A press release on Senator Harkin’s Web site
said the Harkin/Kohl Defined Contribution Fee Disclosure
Act of 2007 would require 401(k) plan providers to
disclose all fees so that workers saving for retirement
can make a fully informed decision about which plan is
best for them.
The Defined Contribution Fee Disclosure Act would, according to the release:
- Increase the information given to employers who sponsor 401(k) plans so they would have a comprehensive list of all of the fees they are paying and reasons for the fees. This information would then be passed on to participants upon request.
- Require that participants be given information about the overall levels of fees when they choose investment options and on their quarterly statements. The pre-selection notice also would include information on historical returns, the level of risk, and basic investment guidance. The quarterly statement would help people to understand over time how much they have paid in fees, and help them to compare fees against returns.
- Require disclosure of relationships between all parties with financial interest in the plan.
“It is absurd that millions of Americans rely
on 401(k) plans for their retirement security and yet
they aren’t told what fees they are paying to
maintain these accounts,” said Harkin, in the
release. “This bill will shed light on the 401(k)
selection process and give Americans more control over
their retirement future.”
“I believe there is a basic right for consumers to clearly know how much products and services are costing them,” said Kohl, in the release. “Disclosure is especially important in the case of 401(k)s, as the slightest difference in fees can translate into a staggering depletion in savings, greatly affecting one’s ability to build a secure retirement.”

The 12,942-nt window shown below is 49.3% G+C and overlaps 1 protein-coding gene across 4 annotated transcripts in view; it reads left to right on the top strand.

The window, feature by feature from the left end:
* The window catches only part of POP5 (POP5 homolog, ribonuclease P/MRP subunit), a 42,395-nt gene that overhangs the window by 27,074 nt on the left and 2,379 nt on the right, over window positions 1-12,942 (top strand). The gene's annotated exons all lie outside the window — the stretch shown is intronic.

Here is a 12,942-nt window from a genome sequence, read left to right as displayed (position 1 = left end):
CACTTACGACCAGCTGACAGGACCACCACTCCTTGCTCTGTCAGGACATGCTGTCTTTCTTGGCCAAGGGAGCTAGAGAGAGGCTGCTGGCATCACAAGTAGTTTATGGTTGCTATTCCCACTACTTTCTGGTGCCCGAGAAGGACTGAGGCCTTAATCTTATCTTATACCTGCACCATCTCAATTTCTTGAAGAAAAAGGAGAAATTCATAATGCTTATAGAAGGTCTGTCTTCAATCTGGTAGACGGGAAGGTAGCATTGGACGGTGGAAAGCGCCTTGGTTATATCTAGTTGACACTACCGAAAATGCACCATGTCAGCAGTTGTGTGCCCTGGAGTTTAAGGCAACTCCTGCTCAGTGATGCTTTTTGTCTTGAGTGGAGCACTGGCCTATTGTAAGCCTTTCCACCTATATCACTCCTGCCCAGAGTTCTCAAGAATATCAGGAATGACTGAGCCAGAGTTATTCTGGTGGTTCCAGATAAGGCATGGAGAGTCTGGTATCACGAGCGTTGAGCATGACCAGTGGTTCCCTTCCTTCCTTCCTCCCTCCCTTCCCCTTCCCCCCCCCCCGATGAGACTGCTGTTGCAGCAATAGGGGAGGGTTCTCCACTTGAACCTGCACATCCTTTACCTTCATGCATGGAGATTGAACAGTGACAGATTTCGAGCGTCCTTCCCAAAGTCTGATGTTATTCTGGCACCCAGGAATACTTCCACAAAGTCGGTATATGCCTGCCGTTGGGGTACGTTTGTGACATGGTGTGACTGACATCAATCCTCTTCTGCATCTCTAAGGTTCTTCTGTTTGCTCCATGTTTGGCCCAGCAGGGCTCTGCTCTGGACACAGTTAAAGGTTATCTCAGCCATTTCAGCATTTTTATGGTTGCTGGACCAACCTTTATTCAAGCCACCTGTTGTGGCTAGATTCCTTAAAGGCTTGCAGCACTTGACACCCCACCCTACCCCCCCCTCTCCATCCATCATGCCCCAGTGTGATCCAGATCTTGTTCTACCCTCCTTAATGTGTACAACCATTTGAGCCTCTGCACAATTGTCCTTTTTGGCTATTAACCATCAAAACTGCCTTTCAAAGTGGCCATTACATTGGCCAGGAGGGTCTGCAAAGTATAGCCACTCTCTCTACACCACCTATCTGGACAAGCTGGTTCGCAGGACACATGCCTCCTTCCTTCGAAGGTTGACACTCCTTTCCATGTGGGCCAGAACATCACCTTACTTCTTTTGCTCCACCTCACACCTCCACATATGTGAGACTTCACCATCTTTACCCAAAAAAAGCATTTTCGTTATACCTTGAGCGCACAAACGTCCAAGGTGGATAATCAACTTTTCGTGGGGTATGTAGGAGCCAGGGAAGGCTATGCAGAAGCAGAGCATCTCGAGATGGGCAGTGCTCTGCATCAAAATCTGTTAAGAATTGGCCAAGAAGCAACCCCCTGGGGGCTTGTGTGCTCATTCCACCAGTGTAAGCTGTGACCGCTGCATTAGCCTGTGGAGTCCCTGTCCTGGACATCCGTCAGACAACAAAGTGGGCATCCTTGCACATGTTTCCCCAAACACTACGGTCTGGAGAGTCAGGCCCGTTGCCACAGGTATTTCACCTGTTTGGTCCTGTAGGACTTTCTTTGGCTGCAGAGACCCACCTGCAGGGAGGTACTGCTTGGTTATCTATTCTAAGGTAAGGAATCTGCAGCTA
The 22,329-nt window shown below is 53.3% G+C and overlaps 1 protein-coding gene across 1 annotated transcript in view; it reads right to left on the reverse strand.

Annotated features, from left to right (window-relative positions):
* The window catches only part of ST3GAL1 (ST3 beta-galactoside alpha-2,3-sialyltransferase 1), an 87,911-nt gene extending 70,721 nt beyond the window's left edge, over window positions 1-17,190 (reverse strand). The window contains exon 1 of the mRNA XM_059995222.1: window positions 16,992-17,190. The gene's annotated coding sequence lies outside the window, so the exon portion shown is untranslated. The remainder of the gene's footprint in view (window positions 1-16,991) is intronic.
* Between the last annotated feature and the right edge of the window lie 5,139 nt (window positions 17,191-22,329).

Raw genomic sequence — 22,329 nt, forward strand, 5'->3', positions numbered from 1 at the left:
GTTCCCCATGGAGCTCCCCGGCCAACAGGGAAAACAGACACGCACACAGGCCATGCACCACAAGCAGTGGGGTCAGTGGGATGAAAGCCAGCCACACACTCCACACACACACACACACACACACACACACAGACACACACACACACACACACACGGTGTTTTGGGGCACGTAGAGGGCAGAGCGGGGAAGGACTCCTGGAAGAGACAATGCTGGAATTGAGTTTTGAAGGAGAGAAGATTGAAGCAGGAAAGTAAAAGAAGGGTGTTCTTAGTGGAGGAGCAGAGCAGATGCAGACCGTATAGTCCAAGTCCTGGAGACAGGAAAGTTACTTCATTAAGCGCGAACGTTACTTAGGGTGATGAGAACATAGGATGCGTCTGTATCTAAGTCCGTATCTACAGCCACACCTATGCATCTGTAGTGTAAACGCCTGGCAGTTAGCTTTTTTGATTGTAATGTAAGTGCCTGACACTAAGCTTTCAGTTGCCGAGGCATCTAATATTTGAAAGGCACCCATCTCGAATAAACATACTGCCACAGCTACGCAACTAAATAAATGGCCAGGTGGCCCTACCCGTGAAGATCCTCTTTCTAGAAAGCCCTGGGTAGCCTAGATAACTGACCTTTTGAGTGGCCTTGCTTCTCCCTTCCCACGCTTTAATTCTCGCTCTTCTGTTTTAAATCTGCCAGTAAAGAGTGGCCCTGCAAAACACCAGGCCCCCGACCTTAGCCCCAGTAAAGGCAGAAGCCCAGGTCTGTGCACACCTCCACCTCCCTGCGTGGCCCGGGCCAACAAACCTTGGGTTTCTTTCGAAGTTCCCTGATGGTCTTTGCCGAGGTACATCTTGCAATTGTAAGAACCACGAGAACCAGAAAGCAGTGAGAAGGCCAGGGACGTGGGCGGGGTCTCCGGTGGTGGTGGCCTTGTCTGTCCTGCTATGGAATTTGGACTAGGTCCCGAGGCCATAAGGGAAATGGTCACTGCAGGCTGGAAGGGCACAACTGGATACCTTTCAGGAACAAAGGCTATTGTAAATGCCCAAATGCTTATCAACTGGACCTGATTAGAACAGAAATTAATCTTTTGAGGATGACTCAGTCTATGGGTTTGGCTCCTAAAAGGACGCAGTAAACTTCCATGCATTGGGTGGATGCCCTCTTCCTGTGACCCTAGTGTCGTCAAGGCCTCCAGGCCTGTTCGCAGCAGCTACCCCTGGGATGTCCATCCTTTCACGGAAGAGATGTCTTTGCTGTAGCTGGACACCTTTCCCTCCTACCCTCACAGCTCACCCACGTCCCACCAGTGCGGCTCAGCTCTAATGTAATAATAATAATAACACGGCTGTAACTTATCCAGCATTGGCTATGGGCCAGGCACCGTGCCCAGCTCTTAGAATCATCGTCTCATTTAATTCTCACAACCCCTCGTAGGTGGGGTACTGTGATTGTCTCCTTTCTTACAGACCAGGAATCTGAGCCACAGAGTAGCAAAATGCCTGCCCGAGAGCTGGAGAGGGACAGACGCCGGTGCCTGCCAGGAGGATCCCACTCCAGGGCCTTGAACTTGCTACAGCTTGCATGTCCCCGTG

Similar legislation was introduced in the U.S. House by Representative George Miller (D-California) in July (see Representative Miller Introduces Fee Disclosure Legislation ).
The House Committee on Ways and Means held a hearing October 30 to determine whether workers’ retirement savings are being eroded by excessive and unnecessary administrative and investment fees assessed by pension plan providers (see Ways and Means Hears Testimony on Appropriateness of Plan Fees ) and subsequently issued a call for public comment on the issue (see House Ways and Means Taps Public on Plan Fee Information Use ).
In a recent AARP survey, 83% of 401(k) participants responding acknowledged they actually do not know how much they pay in fees and expenses associated with their plan (see Participants Admit to a Lack of 401(k) Fee Knowledge ).
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